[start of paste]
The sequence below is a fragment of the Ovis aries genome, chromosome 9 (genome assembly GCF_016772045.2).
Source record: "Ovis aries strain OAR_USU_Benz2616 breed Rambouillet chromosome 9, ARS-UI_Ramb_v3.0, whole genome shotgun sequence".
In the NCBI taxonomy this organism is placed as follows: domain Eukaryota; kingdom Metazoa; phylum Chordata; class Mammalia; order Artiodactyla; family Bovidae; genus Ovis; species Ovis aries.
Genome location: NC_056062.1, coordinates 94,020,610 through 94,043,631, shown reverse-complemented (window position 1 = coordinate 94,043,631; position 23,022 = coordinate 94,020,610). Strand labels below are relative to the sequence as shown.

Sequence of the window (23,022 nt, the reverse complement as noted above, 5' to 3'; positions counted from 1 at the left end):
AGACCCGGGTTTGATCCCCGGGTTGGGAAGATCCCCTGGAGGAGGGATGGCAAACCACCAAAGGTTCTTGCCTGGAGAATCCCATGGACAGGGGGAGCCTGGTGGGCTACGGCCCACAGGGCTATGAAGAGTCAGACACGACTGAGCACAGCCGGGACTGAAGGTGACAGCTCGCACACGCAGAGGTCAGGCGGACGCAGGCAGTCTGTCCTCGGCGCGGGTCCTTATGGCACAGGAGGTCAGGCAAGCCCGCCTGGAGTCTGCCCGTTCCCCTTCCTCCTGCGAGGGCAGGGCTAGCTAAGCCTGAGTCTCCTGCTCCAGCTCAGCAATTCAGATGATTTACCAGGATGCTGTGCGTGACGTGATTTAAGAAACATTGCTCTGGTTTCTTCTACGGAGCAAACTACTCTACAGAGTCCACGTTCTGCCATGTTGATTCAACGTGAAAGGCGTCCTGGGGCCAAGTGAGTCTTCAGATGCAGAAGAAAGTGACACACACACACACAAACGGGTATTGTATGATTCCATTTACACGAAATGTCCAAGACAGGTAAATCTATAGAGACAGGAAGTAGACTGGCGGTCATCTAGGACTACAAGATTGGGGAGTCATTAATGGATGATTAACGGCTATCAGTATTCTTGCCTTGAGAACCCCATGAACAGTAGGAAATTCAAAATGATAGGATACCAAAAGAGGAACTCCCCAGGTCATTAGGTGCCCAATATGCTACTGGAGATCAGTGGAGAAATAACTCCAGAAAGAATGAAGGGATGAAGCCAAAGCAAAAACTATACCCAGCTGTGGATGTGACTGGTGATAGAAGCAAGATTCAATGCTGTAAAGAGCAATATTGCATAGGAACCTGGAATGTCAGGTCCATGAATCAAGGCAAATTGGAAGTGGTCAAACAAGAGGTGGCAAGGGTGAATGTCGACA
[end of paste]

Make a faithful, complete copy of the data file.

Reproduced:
The sequence below is a fragment of the Ovis aries genome, chromosome 9 (genome assembly GCF_016772045.2).
Source record: "Ovis aries strain OAR_USU_Benz2616 breed Rambouillet chromosome 9, ARS-UI_Ramb_v3.0, whole genome shotgun sequence".
In the NCBI taxonomy this organism is placed as follows: domain Eukaryota; kingdom Metazoa; phylum Chordata; class Mammalia; order Artiodactyla; family Bovidae; genus Ovis; species Ovis aries.
Genome location: NC_056062.1, coordinates 94,020,610 through 94,043,631, shown reverse-complemented (window position 1 = coordinate 94,043,631; position 23,022 = coordinate 94,020,610). Strand labels below are relative to the sequence as shown.

Sequence of the window (23,022 nt, the reverse complement as noted above, 5' to 3'; positions counted from 1 at the left end):
AGACCCGGGTTTGATCCCCGGGTTGGGAAGATCCCCTGGAGGAGGGATGGCAAACCACCAAAGGTTCTTGCCTGGAGAATCCCATGGACAGGGGGAGCCTGGTGGGCTACGGCCCACAGGGCTATGAAGAGTCAGACACGACTGAGCACAGCCGGGACTGAAGGTGACAGCTCGCACACGCAGAGGTCAGGCGGACGCAGGCAGTCTGTCCTCGGCGCGGGTCCTTATGGCACAGGAGGTCAGGCAAGCCCGCCTGGAGTCTGCCCGTTCCCCTTCCTCCTGCGAGGGCAGGGCTAGCTAAGCCTGAGTCTCCTGCTCCAGCTCAGCAATTCAGATGATTTACCAGGATGCTGTGCGTGACGTGATTTAAGAAACATTGCTCTGGTTTCTTCTACGGAGCAAACTACTCTACAGAGTCCACGTTCTGCCATGTTGATTCAACGTGAAAGGCGTCCTGGGGCCAAGTGAGTCTTCAGATGCAGAAGAAAGTGACACACACACACACAAACGGGTATTGTATGATTCCATTTACACGAAATGTCCAAGACAGGTAAATCTATAGAGACAGGAAGTAGACTGGCGGTCATCTAGGACTACAAGATTGGGGAGTCATTAATGGATGATTAACGGCTATCAGTATTCTTGCCTTGAGAACCCCATGAACAGTAGGAAATTCAAAATGATAGGATACCAAAAGAGGAACTCCCCAGGTCATTAGGTGCCCAATATGCTACTGGAGATCAGTGGAGAAATAACTCCAGAAAGAATGAAGGGATGAAGCCAAAGCAAAAACTATACCCAGCTGTGGATGTGACTGGTGATAGAAGCAAGATTCAATGCTGTAAAGAGCAATATTGCATAGGAACCTGGAATGTCAGGTCCATGAATCAAGGCAAATTGGAAGTGGTCAAACAAGAGGTGGCAAGGGTGAATGTCGACA